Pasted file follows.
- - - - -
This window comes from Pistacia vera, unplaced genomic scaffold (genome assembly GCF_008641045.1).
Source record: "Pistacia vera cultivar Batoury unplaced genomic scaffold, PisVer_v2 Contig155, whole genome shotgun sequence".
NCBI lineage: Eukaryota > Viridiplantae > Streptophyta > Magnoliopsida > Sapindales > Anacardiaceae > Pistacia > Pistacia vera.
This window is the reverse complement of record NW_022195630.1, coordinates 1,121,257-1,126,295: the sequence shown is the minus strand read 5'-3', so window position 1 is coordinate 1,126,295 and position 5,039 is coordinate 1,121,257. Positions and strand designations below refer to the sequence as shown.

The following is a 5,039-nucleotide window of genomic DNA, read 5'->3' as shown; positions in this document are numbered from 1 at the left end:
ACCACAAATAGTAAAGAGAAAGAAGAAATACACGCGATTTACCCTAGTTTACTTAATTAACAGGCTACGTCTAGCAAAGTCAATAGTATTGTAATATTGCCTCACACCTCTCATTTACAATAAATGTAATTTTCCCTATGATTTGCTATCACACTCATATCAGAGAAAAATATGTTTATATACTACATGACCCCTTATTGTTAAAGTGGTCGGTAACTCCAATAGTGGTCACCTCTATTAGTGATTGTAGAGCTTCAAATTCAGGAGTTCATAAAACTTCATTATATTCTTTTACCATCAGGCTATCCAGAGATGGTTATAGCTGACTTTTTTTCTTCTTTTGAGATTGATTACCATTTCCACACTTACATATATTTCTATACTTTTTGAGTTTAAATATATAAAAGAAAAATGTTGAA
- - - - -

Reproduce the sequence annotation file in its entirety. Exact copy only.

This window comes from Pistacia vera, unplaced genomic scaffold (genome assembly GCF_008641045.1).
Source record: "Pistacia vera cultivar Batoury unplaced genomic scaffold, PisVer_v2 Contig155, whole genome shotgun sequence".
NCBI lineage: Eukaryota > Viridiplantae > Streptophyta > Magnoliopsida > Sapindales > Anacardiaceae > Pistacia > Pistacia vera.
This window is the reverse complement of record NW_022195630.1, coordinates 1,121,257-1,126,295: the sequence shown is the minus strand read 5'-3', so window position 1 is coordinate 1,126,295 and position 5,039 is coordinate 1,121,257. Positions and strand designations below refer to the sequence as shown.

The following is a 5,039-nucleotide window of genomic DNA, read 5'->3' as shown; positions in this document are numbered from 1 at the left end:
ACCACAAATAGTAAAGAGAAAGAAGAAATACACGCGATTTACCCTAGTTTACTTAATTAACAGGCTACGTCTAGCAAAGTCAATAGTATTGTAATATTGCCTCACACCTCTCATTTACAATAAATGTAATTTTCCCTATGATTTGCTATCACACTCATATCAGAGAAAAATATGTTTATATACTACATGACCCCTTATTGTTAAAGTGGTCGGTAACTCCAATAGTGGTCACCTCTATTAGTGATTGTAGAGCTTCAAATTCAGGAGTTCATAAAACTTCATTATATTCTTTTACCATCAGGCTATCCAGAGATGGTTATAGCTGACTTTTTTTCTTCTTTTGAGATTGATTACCATTTCCACACTTACATATATTTCTATACTTTTTGAGTTTAAATATATAAAAGAAAAATGTTGAA